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Hungary: Selected Issues

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International Monetary Fund
Published Date:
November 1997
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III. Structural Pension Reform in Hungary34

A. Introduction

41. This chapter updates the analysis contained in a background paper to the 1996 Article IV consultation, which described the Hungarian pension system, the new retirement age regulations, and the pension reform—as outlined in the draft laws of July 1996 (SM/96/207). The first section reviews some aspects of the approved reform that differ from those of the reform proposal discussed in SM/96/207. The second section updates the fiscal impact of the reform, also discussed in SM/96/207.

B. An Update on the Hungarian Pension Reform

42. The overall structure of the reformed pension system is in line with that described in SM/96/207. The pension system will comprise both a reformed mandatory PAYG public pension system (heretofore, modernized PAYG) and a new three-pillar pension system.35 The latter will include a mandatory PAYG pillar, a mandatory pension fund, and a voluntary pension fund. Appendix I summarizes the main regulations of both the reformed and the new PAYG schemes regarding eligibility conditions, benefit formula, indexation, contribution rates, and tax treatment, and compares the new regulations with those of the current PAYG system.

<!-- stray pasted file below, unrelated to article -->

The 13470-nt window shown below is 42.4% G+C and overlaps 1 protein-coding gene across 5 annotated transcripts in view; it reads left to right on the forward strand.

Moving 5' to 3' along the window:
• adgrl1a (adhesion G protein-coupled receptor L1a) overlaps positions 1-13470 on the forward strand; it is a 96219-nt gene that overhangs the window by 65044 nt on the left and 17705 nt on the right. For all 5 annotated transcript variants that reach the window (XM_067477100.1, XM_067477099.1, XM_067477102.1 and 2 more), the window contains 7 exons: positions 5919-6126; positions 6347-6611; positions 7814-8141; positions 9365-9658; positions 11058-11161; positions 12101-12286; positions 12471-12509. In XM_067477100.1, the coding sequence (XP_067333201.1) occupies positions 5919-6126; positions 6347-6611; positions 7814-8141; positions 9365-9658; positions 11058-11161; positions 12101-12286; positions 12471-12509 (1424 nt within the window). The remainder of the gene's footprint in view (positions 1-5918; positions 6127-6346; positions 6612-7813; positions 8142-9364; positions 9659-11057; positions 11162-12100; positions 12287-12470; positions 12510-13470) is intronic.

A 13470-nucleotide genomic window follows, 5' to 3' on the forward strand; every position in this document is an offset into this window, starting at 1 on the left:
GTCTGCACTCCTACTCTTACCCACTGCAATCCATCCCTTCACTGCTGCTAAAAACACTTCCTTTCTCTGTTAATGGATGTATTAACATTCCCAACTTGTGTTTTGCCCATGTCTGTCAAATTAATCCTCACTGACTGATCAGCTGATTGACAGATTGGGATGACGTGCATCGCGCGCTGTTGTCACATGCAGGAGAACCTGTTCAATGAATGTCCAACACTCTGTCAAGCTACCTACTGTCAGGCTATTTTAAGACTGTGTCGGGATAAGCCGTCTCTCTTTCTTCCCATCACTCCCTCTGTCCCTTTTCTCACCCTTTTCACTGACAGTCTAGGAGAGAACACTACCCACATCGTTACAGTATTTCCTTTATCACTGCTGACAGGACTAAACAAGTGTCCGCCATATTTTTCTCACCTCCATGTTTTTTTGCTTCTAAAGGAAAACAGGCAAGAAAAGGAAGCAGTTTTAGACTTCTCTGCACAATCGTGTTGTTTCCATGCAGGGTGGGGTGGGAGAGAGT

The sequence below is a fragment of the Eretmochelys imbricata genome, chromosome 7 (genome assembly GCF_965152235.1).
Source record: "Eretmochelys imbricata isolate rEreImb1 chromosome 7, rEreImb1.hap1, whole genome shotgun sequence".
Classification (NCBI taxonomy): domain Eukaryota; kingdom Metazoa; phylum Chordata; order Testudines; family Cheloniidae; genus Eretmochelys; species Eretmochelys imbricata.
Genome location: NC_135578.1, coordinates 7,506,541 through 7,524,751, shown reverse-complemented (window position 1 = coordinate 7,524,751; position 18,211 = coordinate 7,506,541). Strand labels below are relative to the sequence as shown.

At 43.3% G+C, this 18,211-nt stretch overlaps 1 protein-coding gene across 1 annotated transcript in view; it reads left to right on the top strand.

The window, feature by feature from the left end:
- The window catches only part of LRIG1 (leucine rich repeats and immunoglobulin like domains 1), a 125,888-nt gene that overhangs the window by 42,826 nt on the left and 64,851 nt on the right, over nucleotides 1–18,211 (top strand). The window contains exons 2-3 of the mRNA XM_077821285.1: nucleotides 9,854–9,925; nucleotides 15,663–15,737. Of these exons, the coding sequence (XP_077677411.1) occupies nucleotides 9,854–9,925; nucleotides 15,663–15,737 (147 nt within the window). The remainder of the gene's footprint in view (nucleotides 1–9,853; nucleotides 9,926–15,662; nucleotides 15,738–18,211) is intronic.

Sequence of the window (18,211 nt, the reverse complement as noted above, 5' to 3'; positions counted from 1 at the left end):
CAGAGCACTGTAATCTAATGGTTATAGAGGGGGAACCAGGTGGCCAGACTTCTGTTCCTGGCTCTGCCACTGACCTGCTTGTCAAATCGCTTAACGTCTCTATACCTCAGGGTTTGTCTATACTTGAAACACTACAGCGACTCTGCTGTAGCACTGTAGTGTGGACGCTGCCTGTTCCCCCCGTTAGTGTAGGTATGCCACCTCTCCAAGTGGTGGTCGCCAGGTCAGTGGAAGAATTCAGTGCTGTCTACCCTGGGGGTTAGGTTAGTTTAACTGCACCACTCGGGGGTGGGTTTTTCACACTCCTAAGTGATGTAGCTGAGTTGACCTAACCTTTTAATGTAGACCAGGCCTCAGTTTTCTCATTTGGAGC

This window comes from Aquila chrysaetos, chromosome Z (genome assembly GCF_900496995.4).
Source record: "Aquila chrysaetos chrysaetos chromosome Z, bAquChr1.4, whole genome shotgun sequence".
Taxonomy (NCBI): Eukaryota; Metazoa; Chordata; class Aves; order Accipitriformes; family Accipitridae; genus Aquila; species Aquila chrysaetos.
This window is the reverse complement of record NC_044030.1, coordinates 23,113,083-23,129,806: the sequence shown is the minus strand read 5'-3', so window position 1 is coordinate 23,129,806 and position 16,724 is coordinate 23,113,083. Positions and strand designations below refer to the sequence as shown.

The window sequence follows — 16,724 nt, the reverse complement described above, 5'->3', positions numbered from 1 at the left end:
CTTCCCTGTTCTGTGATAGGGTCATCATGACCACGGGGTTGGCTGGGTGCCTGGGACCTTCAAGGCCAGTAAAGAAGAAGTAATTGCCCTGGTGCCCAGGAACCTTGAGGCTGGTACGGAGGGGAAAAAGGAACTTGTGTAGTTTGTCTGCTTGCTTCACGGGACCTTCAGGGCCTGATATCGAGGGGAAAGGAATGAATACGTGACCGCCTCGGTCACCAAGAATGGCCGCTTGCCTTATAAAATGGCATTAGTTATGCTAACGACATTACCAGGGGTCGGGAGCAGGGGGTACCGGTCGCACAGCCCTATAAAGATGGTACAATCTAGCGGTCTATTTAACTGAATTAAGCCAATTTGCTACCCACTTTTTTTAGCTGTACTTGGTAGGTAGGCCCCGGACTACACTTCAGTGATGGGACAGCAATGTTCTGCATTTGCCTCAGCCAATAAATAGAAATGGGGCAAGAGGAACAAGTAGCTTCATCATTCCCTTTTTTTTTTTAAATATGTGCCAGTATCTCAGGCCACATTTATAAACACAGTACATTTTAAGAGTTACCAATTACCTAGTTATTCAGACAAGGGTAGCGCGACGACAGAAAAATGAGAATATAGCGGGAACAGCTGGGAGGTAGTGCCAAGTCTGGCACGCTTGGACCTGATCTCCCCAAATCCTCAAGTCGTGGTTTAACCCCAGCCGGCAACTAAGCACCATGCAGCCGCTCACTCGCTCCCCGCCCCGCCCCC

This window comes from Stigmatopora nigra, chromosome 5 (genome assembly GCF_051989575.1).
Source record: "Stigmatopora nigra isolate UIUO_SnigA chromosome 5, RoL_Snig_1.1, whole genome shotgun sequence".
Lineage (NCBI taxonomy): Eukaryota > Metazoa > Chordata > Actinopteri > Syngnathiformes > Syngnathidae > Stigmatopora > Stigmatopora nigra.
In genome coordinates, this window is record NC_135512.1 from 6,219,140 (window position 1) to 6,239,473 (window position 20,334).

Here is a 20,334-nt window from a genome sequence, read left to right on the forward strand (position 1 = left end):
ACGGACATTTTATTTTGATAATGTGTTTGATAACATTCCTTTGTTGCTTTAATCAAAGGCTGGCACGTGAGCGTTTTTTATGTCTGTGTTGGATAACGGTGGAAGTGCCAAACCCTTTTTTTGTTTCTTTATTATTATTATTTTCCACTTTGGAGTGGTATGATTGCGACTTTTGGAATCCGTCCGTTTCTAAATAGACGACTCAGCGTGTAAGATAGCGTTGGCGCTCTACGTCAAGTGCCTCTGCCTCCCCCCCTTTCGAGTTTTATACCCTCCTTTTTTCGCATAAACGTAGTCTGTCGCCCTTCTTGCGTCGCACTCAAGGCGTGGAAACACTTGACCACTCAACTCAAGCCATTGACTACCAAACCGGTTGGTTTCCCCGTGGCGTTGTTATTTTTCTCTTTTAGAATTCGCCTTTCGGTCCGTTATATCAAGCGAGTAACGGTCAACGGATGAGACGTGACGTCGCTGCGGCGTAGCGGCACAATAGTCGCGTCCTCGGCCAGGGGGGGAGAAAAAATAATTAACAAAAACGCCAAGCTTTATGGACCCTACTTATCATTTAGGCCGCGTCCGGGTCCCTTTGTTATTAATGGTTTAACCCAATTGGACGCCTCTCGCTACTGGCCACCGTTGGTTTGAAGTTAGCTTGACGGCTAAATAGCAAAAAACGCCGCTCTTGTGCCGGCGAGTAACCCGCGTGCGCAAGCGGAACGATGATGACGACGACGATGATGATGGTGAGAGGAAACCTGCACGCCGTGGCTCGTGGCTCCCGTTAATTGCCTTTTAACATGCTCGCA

43. This section focuses on the principal reform parameters that are referred to in the principal report: the indexation mechanism, the noncontributory pension periods, and the penalties for early retirement. Other important, albeit more technical, changes (for example, the taxation regime and benefit formula) are discussed in the next section, insofar as they are related to the financial projections.